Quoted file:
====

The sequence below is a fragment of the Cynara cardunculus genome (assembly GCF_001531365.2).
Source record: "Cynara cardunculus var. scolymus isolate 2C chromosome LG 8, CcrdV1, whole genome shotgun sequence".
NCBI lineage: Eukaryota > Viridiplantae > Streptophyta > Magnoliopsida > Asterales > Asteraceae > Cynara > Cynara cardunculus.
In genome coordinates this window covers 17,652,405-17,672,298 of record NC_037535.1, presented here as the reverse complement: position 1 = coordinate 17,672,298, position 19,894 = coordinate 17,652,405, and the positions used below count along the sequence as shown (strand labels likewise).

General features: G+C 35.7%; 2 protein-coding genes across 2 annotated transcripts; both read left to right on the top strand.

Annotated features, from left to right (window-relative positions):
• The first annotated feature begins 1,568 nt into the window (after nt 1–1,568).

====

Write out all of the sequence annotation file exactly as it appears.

The sequence below is a fragment of the Cynara cardunculus genome (assembly GCF_001531365.2).
Source record: "Cynara cardunculus var. scolymus isolate 2C chromosome LG 8, CcrdV1, whole genome shotgun sequence".
NCBI lineage: Eukaryota > Viridiplantae > Streptophyta > Magnoliopsida > Asterales > Asteraceae > Cynara > Cynara cardunculus.
In genome coordinates this window covers 17,652,405-17,672,298 of record NC_037535.1, presented here as the reverse complement: position 1 = coordinate 17,672,298, position 19,894 = coordinate 17,652,405, and the positions used below count along the sequence as shown (strand labels likewise).

General features: G+C 35.7%; 2 protein-coding genes across 2 annotated transcripts; both read left to right on the top strand.

Annotated features, from left to right (window-relative positions):
• The first annotated feature begins 1,568 nt into the window (after nt 1–1,568).